As of now, the attention on social media has shifted towards Asians. Every day, there seems to be a new post or new headline about an Asian person, generally either elderly or woman, being attacked or being the target of derogatory slurs. It’s been disheartening for the AAPI community to see how many have been victims of racism on a wide scale ranging from microaggressions to brutal attacks. In response, many have been organizing protests and rallies, spreading awareness on social media, and trending hashtags like #stopasianhate and #hateisavirus. Other media platforms like Spotify have even promoted awareness on the topic to reflect the social media outburst with a collection of podcasts and playlists.

For many, the recent movement for Asian Americans feels hauntingly similar to the BLM movement for African Americans in the summer, a fleeting trend of performative activism that desensitized Americans and caused few reforms. “Racism and hate crimes need to be addressed always, and it’s not a long-lasting change if we only talk about it when people are assaulted, attacked, and killed. I think talking with one another, raising awareness, and donations are helpful regardless of when they are given, but I am frustrated when I see people whose entire activism consists solely of sharing posts on Instagram,” explained Guo.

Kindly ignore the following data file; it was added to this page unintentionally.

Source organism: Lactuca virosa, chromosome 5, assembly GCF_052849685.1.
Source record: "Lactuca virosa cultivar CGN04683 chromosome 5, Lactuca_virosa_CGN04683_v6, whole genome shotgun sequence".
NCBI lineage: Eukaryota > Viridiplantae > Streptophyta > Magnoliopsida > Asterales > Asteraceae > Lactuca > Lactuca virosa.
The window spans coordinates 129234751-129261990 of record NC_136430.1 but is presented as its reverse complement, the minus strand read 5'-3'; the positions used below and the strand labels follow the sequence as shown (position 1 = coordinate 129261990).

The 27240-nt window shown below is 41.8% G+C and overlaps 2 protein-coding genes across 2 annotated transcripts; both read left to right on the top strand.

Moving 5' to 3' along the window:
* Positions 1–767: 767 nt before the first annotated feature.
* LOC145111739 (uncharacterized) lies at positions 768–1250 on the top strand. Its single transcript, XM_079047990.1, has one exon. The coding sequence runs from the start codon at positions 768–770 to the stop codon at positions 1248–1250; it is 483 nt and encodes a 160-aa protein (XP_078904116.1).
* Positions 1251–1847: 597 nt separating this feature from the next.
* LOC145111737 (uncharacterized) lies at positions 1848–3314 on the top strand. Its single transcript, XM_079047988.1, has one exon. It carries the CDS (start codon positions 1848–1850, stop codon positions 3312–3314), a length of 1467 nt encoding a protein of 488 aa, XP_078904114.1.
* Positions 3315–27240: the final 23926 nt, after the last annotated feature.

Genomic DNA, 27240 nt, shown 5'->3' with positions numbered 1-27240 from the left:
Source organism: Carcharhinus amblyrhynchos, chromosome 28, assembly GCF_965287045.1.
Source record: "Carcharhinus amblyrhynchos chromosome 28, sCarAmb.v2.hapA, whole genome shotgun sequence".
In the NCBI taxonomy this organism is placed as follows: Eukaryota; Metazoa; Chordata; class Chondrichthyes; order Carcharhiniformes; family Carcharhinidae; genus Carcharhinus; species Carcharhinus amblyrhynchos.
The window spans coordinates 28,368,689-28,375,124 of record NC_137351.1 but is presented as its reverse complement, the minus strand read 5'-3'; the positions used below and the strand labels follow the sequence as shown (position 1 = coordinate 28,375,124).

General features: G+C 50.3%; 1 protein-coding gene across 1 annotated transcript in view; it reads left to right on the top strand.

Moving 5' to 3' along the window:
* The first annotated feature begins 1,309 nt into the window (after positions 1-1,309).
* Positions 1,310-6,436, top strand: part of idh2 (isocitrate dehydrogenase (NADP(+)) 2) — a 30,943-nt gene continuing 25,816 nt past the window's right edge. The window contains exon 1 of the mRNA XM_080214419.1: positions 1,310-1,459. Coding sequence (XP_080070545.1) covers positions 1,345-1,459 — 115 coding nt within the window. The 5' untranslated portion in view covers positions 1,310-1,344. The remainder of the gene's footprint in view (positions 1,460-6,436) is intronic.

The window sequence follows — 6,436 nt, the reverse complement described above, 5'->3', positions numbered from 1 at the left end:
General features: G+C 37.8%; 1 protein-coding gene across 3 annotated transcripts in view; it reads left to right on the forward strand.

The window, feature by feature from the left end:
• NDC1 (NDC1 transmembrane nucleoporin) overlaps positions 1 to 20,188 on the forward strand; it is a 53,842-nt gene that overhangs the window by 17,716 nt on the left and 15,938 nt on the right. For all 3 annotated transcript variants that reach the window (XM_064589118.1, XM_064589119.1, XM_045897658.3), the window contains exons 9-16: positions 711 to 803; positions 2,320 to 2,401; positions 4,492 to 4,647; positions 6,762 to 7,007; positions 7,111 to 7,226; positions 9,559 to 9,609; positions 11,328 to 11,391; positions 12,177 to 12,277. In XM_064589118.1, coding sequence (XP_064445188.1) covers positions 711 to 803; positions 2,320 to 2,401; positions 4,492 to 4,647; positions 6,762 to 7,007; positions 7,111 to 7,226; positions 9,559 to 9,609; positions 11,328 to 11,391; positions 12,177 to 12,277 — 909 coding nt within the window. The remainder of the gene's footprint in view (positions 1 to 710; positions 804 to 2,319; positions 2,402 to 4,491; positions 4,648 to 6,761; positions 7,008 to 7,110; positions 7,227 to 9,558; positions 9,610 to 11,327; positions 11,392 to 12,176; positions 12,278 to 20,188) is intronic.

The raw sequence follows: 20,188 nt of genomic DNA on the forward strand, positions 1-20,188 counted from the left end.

Despite the possibility of the recent awareness just being a trend, it’s still imperative that we utilize this time to inform and educate others. “I think it’s more productive to change the conversation so that we don’t focus on the bad so much […] but rather the people who are doing the good,” explained Lee.

What you can do to help

Here are some compilations of the links that we have found for people to help educate themselves about Asian American experiences as well as ways to help support/donate to these organizations. No matter what happens, only individual change can cause a group change; only when we all contribute can we create a shift in attitude towards Asians and all other minorities. Change starts small. 

*(AAPI = Asian Americans and Pacific Islanders) 

NOTICE: There will be a vigil for the victims of the Atlanta shooting at Chase Park near Scarsdale Village on Saturday, March 27, 2021 1-3pm.

Websites (Learn More + Donate): – Empowers and Protects Asian Americans – Protects Civil Rights of Asian Americans – Raises awareness of experiences of AAPI women – Advocates for AAPI sexual assault victims – Education opportunities for low-income Asian families in NYC – Supports Chinatown businesses and makes Asians heard – Leadership opportunities for low-income Asian families in NYC 

Asian Mental Health Collective: Organizations Directory – Health/mental health organizations for Asians – A list of sites to donate to (Asian owned businesses in Chinatown) in exchange for earrings